“you realize Smith was a Libertarian Socialist, right” I’d put my life savings on this guy being a Chomsky-drone. Chomsky makes the exact same asinine assertion.
the whole libertarian-socialist makes zero sense to me. Let’s pretend for a second that he’s referring to ‘socialist’ as the economic and not the political/governmental version because the governmental version would instantly clash with the ‘libertarian’ ideals.
Let’s also pretend that the economic form of ‘socialism’ he refers to is the variety where citizens and not the state own all property because the latter would, again, clash with the views of the ‘libertarian’.
Still, this political label makes zero sense. It is an oxymoron since even a non-state version of ‘socialism’ would require that there be no private ownership of property or profits and ‘libertarianism’ promotes the protection and ownership of private property.
These two things clash at their very core.
Anyway, it’s always fun seeing how silly some people are. I like to hold the view that, for the most part, people aren’t right or wrong so long as they are consistent in their philosophy and application, but sometimes people leave me in a state of doubt in my own philosophy.
Anonymous asked: I know you're what Americans call "libertarian," so when I see you promote wealth of nations, I am confused... you realize Smith was a Libertarian Socialist, right? He condemns free markets left and right in "Wealth of Nations," and I'm guessing you've never read it?
I guess you can call me a libertarian. I’m a market anarchist or an AnCap or an anarchist or a marketist or a voluntaryist or whatever. To make it easy on you, I don’t believe in the justification of government force.
Why did I post a link “promoting” Wealth of Nations? Because it’s a profound piece of writing, not just for economics, but for government, politics and society as a whole. Even if I completely disagreed with it, I’d still link people to it so that they can read it.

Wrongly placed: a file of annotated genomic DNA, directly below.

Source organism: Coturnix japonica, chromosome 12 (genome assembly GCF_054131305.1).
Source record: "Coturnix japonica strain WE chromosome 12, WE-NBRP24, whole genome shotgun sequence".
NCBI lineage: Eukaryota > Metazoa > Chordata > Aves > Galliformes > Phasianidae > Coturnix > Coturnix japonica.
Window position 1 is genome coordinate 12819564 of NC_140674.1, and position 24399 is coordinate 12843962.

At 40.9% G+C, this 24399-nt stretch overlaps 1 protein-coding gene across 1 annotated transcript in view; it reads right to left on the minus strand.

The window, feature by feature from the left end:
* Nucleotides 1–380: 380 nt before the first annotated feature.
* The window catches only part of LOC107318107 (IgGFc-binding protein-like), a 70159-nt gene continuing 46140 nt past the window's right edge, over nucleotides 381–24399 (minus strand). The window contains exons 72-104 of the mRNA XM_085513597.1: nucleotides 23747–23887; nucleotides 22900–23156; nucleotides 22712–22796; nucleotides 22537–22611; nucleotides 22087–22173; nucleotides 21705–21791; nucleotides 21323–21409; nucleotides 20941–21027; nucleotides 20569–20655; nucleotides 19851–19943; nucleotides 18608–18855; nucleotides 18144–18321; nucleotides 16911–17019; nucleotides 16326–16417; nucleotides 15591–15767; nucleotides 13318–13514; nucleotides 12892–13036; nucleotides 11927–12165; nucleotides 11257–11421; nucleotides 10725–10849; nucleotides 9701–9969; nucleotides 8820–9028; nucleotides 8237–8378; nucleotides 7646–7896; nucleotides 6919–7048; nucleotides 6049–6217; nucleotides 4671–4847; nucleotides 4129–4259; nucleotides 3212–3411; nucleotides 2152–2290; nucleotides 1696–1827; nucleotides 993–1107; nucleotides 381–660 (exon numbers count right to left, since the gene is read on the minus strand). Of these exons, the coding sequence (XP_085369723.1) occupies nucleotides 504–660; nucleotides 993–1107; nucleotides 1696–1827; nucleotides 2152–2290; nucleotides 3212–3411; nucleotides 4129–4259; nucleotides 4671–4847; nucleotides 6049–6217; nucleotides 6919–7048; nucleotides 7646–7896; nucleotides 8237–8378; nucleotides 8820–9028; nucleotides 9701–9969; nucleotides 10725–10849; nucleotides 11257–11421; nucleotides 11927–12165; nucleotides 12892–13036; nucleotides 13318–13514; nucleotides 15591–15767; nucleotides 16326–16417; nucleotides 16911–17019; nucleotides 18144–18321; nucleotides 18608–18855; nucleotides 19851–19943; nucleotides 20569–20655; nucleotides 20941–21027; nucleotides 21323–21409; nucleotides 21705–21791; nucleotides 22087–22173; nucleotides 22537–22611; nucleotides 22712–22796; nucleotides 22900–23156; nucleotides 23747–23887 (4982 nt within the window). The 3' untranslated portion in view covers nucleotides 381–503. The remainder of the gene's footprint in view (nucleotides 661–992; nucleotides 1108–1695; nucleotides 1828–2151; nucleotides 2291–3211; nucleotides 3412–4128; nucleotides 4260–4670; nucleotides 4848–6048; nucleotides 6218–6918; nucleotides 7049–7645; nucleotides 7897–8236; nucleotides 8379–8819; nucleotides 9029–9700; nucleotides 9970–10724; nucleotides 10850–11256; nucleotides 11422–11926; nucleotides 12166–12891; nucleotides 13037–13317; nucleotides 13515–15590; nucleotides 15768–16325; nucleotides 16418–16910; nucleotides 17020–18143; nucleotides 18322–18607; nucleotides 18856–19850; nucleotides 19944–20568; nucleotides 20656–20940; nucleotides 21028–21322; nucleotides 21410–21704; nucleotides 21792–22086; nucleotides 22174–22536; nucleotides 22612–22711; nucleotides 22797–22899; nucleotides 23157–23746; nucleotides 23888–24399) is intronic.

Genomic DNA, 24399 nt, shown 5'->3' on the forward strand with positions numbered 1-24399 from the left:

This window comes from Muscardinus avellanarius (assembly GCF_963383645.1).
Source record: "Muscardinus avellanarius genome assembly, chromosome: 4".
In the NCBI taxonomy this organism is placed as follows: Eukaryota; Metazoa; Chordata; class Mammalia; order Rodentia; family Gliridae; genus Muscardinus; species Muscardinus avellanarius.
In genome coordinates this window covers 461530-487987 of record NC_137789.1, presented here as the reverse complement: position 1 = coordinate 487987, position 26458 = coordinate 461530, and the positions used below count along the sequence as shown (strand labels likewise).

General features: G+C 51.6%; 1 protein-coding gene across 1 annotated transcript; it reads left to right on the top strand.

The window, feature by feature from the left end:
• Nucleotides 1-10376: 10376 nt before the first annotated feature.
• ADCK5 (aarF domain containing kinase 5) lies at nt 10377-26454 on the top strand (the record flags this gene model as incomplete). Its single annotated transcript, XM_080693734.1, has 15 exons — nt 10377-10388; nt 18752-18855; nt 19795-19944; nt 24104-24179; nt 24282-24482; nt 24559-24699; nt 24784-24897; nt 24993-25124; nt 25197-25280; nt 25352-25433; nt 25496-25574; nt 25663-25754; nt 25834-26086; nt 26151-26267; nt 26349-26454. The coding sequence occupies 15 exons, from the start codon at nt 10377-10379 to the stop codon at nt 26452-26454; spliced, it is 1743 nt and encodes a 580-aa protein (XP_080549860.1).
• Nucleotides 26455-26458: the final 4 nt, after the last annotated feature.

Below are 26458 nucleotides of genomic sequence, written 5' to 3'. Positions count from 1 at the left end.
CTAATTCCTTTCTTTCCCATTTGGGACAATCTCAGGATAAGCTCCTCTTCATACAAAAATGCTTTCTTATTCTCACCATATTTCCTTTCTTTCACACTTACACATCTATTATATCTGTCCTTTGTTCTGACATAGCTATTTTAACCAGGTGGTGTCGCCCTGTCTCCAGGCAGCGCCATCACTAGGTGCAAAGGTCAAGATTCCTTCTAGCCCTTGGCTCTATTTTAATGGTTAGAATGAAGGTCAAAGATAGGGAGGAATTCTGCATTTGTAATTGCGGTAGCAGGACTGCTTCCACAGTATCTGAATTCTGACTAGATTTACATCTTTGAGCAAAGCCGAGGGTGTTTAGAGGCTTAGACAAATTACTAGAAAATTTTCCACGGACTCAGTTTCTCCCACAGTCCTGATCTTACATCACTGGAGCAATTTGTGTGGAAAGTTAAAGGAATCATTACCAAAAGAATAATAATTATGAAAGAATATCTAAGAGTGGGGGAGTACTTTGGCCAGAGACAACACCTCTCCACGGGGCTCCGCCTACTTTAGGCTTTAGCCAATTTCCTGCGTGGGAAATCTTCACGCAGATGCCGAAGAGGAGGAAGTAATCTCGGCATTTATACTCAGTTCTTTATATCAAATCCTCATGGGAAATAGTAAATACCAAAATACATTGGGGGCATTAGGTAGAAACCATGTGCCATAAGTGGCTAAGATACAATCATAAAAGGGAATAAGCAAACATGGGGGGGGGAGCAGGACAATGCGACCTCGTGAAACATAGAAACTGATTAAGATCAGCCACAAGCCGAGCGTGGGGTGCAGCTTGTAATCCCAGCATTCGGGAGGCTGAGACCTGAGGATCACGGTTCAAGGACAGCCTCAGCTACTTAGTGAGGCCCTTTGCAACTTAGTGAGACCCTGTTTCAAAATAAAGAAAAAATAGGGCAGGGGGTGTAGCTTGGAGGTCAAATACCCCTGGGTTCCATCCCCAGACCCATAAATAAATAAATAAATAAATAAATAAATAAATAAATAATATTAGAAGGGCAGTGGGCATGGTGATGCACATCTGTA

I have copies of Marx and Upton Sinclair in my personal library, not because I’m a communist or a socialist or even because I believe there is some merit to those theories, because I think they are complete bunk. But I’ve read them because it’s important to read them and understand them if I’m going to discredit them and promote my own theories. What point is there in limiting yourself to only reading and studying those works which align with your theories. Confirmation bias much?
Yes, I’ve read Wealth of Nations (Ironically, it wasn’t a voluntary decision at the time) and, no, he does no condemn free markets. If that was your takeaway from The Wealth of Nations, I strongly encourage you to reread it (or actually read it for the first time).
As for Adam Smith being a “socialist”, I’m guessing you derived that idea from reading ‘The Theory of Moral Sentiments’? Or did you come to that conclusion because Smith talked about how earners should pay back to society (which I think many people misunderstand this to mean pay more taxes).
And if you’re as confused and as misguided as this message makes you out to be and as lazy as I suspect you are, you can bypass the 1,000 pages of reading and have P.J. O’Rourke read the book for you:
Part I: http://youtu.be/TWu_1qrwf3E
Part II: http://youtu.be/e7fG6XdDFDU
Thanks for playing,
Just got an anon inbox message that says Adam Smith was a libertarian-socialist and he condemned “Free Markets”.
I chuckled for a long time.
First of all, a libertarian-socialist? Someone who believes in less government, private property and more freedom by having more government, less private property and less freedom? Explain!
Second, Smith “condemns free markets”? … This anon is either a bit “special” or they have the worst reading comprehension of all time.
Oh, and I was accused of never reading Wealth of Nations. The irony considering the message they sent.